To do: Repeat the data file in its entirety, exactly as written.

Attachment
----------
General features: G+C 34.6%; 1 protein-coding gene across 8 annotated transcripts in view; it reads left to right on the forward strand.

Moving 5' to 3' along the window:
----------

General features: G+C 34.6%; 1 protein-coding gene across 8 annotated transcripts in view; it reads left to right on the forward strand.

Moving 5' to 3' along the window: